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Melissa Torres


Prior to being elected Vice-President, Melissa Torres was the WILPF US International Board Member from 2015 to 2018. Melissa joined WILPF in 2011 when she was selected as a Delegate to the Commission on the Status of Women as part of the WILPF US’ Practicum in Advocacy Programme at the United Nations, which she later led. She holds a PhD in Social Work and is a professor and Global Health Scholar at Baylor College of Medicine and research lead at BCM Anti-Human Trafficking Program. Of Mexican descent and a native of the US/Mexico border, Melissa is mostly concerned with the protection of displaced Latinxs in the Americas. Her work includes training, research, and service provision with the American Red Cross, the National Human Trafficking Training and Technical Assistance Centre, and refugee resettlement programs in the U.S. Some of her goals as Vice-President are to highlight intersectionality and increase diversity by fostering inclusive spaces for mentorship and leadership. She also contributes to WILPF’s emerging work on the topic of displacement and migration.

Jamila Afghani


Jamila Afghani is the President of WILPF Afghanistan which she started in 2015. She is also an active member and founder of several organisations including the Noor Educational and Capacity Development Organisation (NECDO). Elected in 2018 as South Asia Regional Representative to WILPF’s International Board, WILPF benefits from Jamila’s work experience in education, migration, gender, including gender-based violence and democratic governance in post-conflict and transitional countries.

Sylvie Jacqueline Ndongmo


Sylvie Jacqueline NDONGMO is a human rights and peace leader with over 27 years experience including ten within WILPF. She has a multi-disciplinary background with a track record of multiple socio-economic development projects implemented to improve policies, practices and peace-oriented actions. Sylvie is the founder of WILPF Cameroon and was the Section’s president until 2022. She co-coordinated the African Working Group before her election as Africa Representative to WILPF’s International Board in 2018. A teacher by profession and an African Union Trainer in peace support operations, Sylvie has extensive experience advocating for the political and social rights of women in Africa and worldwide.

WILPF Afghanistan

In response to the takeover of Afghanistan by the Taliban and its targeted attacks on civil society members, WILPF Afghanistan issued several statements calling on the international community to stand in solidarity with Afghan people and ensure that their rights be upheld, including access to aid. The Section also published 100 Untold Stories of War and Peace, a compilation of true stories that highlight the effects of war and militarisation on the region.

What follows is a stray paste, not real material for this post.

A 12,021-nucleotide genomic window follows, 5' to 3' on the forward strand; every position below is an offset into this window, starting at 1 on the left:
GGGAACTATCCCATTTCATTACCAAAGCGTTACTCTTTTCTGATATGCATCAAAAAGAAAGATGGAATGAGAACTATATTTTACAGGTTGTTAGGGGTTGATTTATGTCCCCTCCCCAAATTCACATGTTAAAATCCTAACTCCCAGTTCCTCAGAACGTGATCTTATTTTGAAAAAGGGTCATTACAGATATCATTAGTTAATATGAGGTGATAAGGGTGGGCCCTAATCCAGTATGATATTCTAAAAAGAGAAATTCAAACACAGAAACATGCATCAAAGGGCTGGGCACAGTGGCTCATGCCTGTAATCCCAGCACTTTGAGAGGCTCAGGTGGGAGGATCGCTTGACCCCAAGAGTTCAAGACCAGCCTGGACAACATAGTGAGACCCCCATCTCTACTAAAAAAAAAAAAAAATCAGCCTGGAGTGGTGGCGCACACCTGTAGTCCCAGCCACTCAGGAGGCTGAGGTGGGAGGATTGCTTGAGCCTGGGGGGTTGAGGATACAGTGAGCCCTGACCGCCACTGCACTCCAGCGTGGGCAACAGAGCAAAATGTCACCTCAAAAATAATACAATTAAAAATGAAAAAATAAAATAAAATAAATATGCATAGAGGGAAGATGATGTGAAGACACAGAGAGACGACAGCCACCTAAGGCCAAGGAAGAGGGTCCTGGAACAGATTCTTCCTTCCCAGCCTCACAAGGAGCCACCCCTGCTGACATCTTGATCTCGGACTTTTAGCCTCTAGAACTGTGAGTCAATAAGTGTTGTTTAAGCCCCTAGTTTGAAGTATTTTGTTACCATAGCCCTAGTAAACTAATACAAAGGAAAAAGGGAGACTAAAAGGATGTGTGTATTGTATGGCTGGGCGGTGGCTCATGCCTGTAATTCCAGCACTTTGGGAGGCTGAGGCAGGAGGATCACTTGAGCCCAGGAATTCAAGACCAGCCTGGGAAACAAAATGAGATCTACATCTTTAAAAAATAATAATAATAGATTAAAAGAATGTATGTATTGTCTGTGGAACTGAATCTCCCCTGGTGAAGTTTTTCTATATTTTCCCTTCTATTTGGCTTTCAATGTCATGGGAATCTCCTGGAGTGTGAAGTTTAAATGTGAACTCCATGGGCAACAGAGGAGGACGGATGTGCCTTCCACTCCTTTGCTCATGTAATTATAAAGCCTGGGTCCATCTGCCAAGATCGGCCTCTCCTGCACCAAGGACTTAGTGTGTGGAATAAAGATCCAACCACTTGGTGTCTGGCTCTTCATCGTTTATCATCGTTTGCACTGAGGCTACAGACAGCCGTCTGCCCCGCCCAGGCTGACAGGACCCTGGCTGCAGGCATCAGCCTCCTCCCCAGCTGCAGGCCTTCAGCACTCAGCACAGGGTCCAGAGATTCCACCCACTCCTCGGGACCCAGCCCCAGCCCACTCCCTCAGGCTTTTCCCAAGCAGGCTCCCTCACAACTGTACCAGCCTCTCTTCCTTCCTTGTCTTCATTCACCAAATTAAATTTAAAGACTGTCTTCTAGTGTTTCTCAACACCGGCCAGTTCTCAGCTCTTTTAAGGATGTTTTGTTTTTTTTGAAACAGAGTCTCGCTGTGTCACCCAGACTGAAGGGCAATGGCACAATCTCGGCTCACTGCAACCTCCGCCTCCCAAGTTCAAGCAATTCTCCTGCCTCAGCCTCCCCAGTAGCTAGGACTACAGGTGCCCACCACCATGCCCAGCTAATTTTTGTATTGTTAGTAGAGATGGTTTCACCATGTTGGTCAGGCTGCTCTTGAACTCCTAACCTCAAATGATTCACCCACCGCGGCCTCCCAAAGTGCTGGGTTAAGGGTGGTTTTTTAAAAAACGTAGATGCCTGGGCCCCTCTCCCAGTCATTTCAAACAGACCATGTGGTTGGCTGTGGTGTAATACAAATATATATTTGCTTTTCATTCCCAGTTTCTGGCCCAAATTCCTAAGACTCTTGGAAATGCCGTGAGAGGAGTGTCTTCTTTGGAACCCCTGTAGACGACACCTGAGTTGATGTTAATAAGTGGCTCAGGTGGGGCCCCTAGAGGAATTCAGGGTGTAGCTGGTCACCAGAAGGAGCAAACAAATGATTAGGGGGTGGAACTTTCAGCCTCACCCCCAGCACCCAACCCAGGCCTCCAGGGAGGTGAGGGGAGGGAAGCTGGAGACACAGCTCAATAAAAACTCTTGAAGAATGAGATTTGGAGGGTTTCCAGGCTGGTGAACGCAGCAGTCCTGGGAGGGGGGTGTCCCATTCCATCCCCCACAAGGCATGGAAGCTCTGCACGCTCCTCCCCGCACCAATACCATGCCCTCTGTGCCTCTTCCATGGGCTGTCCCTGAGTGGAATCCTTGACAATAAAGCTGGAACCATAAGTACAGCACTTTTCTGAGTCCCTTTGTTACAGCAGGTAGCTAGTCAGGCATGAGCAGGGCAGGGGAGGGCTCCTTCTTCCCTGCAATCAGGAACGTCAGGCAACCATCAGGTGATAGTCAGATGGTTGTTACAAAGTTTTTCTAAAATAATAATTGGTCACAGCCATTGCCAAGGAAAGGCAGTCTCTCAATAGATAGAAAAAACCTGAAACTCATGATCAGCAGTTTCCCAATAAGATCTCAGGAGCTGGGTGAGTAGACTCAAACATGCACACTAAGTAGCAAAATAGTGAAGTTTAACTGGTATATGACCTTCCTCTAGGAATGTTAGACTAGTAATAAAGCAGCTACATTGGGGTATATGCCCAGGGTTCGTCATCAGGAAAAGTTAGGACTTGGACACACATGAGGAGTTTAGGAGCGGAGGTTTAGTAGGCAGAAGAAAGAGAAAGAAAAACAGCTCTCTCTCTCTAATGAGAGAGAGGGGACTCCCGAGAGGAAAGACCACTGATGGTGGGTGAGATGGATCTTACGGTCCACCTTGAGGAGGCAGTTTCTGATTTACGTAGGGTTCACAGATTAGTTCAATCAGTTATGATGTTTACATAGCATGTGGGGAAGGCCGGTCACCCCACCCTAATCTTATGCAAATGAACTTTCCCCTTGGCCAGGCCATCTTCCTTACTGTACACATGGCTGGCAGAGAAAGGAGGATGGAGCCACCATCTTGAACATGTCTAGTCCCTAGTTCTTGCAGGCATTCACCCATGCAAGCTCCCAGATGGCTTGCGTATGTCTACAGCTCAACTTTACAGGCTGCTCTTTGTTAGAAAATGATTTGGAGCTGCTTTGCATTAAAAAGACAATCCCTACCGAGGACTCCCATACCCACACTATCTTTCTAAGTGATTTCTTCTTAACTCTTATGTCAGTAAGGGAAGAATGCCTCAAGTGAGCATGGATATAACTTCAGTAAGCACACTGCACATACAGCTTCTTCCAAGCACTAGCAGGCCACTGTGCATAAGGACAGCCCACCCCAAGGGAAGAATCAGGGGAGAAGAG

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WILPF Germany (+Young WILPF network), WILPF Spain and MENA Regional Representative

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WILPF uses feminist analysis to argue that militarisation is a counter-productive and ill-conceived response to establishing security in the world. The more society becomes militarised, the more violence and injustice are likely to grow locally and worldwide.

Sixteen states are believed to have supplied weapons to Afghanistan from 2001 to 2020 with the US supplying 74 % of weapons, followed by Russia. Much of this equipment was left behind by the US military and is being used to inflate Taliban’s arsenal. WILPF is calling for better oversight on arms movement, for compensating affected Afghan people and for an end to all militarised systems.

Militarised masculinity

Mobilising men and boys around feminist peace has been one way of deconstructing and redefining masculinities. WILPF shares a feminist analysis on the links between militarism, masculinities, peace and security. We explore opportunities for strengthening activists’ action to build equal partnerships among women and men for gender equality.

WILPF has been working on challenging the prevailing notion of masculinity based on men’s physical and social superiority to, and dominance of, women in Afghanistan. It recognizes that these notions are not representative of all Afghan men, contrary to the publicly prevailing notion.

Feminist peace​

In WILPF’s view, any process towards establishing peace that has not been partly designed by women remains deficient. Beyond bringing perspectives that encapsulate the views of half of the society and unlike the men only designed processes, women’s true and meaningful participation allows the situation to improve.

In Afghanistan, WILPF has been demanding that women occupy the front seats at the negotiating tables. The experience of the past 20 has shown that women’s presence produces more sustainable solutions when they are empowered and enabled to play a role.